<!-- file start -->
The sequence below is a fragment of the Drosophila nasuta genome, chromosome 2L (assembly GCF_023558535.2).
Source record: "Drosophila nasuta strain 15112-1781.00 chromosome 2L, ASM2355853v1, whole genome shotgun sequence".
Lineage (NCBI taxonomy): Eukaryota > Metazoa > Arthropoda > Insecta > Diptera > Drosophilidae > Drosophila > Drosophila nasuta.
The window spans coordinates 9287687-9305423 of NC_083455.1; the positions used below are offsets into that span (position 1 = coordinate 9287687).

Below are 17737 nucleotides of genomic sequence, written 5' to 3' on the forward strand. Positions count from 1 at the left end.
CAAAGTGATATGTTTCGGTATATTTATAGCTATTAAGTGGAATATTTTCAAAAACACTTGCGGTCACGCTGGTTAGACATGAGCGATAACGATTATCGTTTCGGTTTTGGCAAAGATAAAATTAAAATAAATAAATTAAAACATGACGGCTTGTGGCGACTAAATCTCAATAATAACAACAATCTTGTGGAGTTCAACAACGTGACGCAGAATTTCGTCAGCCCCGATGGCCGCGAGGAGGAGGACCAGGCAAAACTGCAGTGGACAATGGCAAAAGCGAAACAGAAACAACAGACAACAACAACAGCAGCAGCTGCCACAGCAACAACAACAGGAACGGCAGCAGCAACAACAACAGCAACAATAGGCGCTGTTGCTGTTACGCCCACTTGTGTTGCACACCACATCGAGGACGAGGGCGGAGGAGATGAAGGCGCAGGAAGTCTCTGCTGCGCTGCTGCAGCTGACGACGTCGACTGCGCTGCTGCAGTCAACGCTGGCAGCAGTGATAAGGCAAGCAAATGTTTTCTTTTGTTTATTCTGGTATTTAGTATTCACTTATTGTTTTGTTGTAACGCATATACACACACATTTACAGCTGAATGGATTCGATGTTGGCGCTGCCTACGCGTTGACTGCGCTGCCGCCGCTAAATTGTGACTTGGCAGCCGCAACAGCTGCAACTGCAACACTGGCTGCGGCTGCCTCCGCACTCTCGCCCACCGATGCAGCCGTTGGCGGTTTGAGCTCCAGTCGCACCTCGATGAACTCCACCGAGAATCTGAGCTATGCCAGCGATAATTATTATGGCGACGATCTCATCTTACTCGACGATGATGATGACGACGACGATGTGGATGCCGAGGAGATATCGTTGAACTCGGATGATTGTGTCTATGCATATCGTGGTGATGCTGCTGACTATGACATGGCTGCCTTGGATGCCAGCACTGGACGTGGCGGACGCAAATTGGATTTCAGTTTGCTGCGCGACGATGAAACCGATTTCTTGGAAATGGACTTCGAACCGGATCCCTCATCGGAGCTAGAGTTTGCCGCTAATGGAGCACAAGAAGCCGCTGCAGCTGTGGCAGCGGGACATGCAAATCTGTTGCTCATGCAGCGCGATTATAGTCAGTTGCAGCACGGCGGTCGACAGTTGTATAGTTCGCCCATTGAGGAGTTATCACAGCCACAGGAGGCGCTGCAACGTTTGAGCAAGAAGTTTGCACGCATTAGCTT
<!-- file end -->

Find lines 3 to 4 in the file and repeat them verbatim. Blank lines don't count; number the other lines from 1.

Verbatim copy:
Lineage (NCBI taxonomy): Eukaryota > Metazoa > Arthropoda > Insecta > Diptera > Drosophilidae > Drosophila > Drosophila nasuta.
The window spans coordinates 9287687-9305423 of NC_083455.1; the positions used below are offsets into that span (position 1 = coordinate 9287687).